When Salvador Ramos reached Robb Elementary School in Uvalde, Texas, on Tuesday, he had already shot someone, according to police.
Authorities said that in addition to the 19 children and one adult shot to death there, the 18-year-old had shot and wounded his grandmother, according to KENS-TV in San Antonio.
They said Ramos fled that scene and eventually crashed his car at the elementary school, The Associated Press reported.
While some reports indicated the grandmother had died, others, including The Texas Tribune, said that she was “still holding on” Tuesday evening after being airlifted to San Antonio.
Texas Department of Public Safety Lt. Christopher Olivarez said police were notified Tuesday that a vehicle had crashed near the school and that a man with a gun was near the school.
DPS spokesman Erick Estrada said Ramos entered the school after an encounter with police.
“The suspect did crash near a ditch nearby the school,” Estrada said. “That’s where he exited his vehicle with what I believe was a rifle, and that’s when he attempted to enter the school where he was engaged by law enforcement,” he said.
“Unfortunately, he was able to enter the premises and then from there that’s when he entered several classrooms and started shooting his firearm,” he said.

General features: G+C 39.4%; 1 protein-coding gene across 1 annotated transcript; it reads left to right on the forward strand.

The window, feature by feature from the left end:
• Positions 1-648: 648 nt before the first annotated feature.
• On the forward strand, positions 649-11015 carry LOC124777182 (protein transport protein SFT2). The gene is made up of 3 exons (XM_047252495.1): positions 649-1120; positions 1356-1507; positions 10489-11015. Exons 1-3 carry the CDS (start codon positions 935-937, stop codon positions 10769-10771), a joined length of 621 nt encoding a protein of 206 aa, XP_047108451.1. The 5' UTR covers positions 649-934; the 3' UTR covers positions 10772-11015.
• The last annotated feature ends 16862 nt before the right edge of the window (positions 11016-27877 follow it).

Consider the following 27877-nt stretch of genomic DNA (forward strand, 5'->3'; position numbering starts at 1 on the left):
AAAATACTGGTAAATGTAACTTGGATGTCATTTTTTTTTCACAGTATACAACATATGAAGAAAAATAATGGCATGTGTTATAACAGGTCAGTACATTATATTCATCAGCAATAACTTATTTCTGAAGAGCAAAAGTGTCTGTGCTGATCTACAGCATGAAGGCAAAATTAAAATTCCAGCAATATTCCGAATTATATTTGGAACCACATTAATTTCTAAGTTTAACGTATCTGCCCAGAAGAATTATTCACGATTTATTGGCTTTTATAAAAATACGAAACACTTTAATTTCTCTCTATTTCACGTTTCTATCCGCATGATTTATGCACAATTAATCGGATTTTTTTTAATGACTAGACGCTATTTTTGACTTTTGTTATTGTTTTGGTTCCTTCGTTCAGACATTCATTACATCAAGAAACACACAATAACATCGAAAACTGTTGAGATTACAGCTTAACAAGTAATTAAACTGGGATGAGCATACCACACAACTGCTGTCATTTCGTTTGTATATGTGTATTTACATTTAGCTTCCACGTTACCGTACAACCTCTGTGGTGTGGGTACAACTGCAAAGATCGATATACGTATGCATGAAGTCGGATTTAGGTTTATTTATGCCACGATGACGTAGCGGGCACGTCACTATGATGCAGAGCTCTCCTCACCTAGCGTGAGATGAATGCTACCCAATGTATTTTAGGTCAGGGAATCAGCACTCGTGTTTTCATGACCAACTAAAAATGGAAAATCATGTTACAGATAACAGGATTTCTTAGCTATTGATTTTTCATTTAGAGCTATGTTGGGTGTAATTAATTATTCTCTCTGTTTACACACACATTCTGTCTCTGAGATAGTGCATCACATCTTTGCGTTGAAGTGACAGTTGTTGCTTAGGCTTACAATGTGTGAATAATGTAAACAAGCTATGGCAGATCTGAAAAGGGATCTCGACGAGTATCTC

Olivarez said Ramos appeared to fire indiscriminately.
“The suspect made entry into the school and as soon as he made entry into the school he started shooting children, teachers, whoever’s in his way. He was shooting everybody,” the officer said.
According to KENS, Ramos was fatally shot by a Border Patrol agent who happened to be nearby when the shooting started at the school.
The AP reported the agent killed Ramos while Ramos was behind a barricade, but was wounded himself.
According to KPRC-TV, citing Bureau of Alcohol, Tobacco, Firearms and Explosives data, Ramos bought two rifles this month — one on May 17 and one on May 20.
One rifle was found in the truck Ramos crashed on his way to the school.
Officials said that on May 18, Ramos bought 375 rounds of 5.56 ammunition and that when the shooting stopped Tuesday, police found seven 30-round magazines of ammunition at the school.
The gunman had been a student at Uvalde High School.
He had hinted on social media that an attack could be coming, according to Democratic state Sen. Roland Gutierrez, who said he had been briefed by state police, the AP reported.
Gutierrez said Ramos “suggested the kids should watch out” and that he had bought two “assault weapons” after turning 18.
A former classmate said Ramos texted him photos of a gun and a bag of ammunition, CNN reported.
“He would message me here and there, and four days ago he sent me a picture of the AR he was using … and a backpack full of 5.56 rounds, probably like seven mags,” the friend said.
“I was like, ‘Bro, why do you have this?’ and he was like, ‘Don’t worry about it,'” the friend said. “He proceeded to text me, ‘I look very different now. You wouldn’t recognize me.'”
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